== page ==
This narrative line through four decades of midcentury scholarship follows a commentary that shows a predominance of Marxists, but not because Marxists owned – or opposed – “modernism” in any instrumental way. Rather, the time-mindedness of its verbal concept is critical to the story unfolding in the history to which Marxists bring their own political interests. And so the essential, definite, specifically temporal sense of the word is furthered, contested, and confirmed, and confirmed as it is contested, in a criticism committed equally to longer- and shorter-range stories of historical change. These issues are simplified considerably in some of the slogans to which the consciousness of modernism is routinely reduced, say, “Make it New” (not written by Pound in fact until the mid-1930s, a date which might locate the moment when modernism is beginning to be made Old). Nonetheless, the idea of transformational change in cultural and political histories as well as in works of aesthetic invention remains in place as a frame of reference and a standard of value in a proliferating work on “modernism,” which occurs through the turn of the next century.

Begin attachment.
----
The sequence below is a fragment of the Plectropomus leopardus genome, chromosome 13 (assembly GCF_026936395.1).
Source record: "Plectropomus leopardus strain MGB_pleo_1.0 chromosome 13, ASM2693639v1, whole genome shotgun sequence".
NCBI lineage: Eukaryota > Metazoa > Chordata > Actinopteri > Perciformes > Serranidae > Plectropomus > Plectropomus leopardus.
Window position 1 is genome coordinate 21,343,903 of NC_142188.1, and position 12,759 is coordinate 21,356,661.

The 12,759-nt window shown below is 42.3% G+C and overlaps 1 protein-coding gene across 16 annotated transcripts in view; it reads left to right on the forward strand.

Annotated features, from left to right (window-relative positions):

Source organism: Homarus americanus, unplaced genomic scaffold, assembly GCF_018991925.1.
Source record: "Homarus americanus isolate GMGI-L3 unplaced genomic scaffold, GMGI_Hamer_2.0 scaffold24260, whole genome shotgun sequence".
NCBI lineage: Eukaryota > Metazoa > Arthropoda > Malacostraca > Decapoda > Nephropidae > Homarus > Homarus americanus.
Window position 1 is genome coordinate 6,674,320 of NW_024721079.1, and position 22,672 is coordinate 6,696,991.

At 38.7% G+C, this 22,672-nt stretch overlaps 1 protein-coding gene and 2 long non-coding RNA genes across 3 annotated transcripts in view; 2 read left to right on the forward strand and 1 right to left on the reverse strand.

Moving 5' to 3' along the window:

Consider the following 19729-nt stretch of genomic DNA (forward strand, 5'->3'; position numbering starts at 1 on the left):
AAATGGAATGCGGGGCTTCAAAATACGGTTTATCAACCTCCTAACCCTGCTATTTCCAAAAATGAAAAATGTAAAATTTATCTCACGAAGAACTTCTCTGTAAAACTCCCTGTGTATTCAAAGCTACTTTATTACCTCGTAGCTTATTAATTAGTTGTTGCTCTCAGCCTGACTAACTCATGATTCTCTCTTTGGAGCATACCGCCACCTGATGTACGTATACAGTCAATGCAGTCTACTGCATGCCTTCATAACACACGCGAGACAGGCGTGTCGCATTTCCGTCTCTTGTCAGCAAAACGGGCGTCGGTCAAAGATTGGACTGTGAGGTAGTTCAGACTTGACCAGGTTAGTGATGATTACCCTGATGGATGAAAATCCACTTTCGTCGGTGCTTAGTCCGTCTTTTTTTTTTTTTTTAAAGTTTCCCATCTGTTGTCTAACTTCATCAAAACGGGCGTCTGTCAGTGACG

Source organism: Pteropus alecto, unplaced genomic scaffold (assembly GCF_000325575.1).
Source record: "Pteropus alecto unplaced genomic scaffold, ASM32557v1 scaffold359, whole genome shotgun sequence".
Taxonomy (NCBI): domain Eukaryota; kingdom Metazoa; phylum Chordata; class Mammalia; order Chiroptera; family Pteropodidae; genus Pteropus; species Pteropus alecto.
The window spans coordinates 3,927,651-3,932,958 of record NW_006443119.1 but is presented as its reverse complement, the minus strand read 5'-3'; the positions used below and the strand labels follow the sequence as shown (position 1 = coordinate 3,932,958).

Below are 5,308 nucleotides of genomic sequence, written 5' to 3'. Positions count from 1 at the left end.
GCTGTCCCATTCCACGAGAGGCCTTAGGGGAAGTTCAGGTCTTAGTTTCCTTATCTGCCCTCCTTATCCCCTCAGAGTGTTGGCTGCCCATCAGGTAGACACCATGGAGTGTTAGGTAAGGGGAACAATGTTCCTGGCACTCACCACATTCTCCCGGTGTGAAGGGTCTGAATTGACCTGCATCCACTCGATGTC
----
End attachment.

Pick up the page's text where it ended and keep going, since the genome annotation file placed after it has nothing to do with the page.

Here, Marxist or not, Berman’s view of the future proves to have been prescient. His pluralizing of “modernisms,” in the remarkable tour-de-force finale to that book, was particularly prophetic. He already forecasts the reorienting work that Peter Nicholls will formalize in his 1995 volume, Modernisms: A Literary Guide.33 In multiplying the number of “modernisms” across cultural histories as well as cultural geographies, Nicholls’s book provides a foundation for the soon-to-be-called New Modernist Studies, which will extend the frame of temporal reference for the Old Modernism as well as diversify its personnel. The forward slash of Modernism/Modernity, the journal of a Modernist Studies Association formed in 1999, points the referent of its first word into the future tense perennial of its second. In this wise, in gesturing to the emergence of contemporarily “modernist” work on the African continent and the Indian subcontinent, Berman was also already bringing into focus an interest in global modernisms that has now grown under various rubrics. These range from the problematic principle of “uneven development” to the directing premises of scholars like Susan Stanford Friedman, who see an experience of “modernism” as intrinsic to the historical progressions and lifecycle of any cultural history and, so, decisively and even polemically pluralize the noun. What is occurring in a larger sense is a conversion of a mostly exclusionary idea, where the “ism” or “ist” of the “modern” requires the decision of an individual sensibility, to an inclusive notion, where, beyond any cenacle of chosen or choosing ones, an entire historical period may be called “modernist.”34 Given the temporal significance of the root of the word, there is a constant, often productive tension between “modernism” as the circumstance of the modern and the sensibility of the modern, and much of the best recent scholarship turns this difference into a frame of reference and framework of analysis that is highly productive.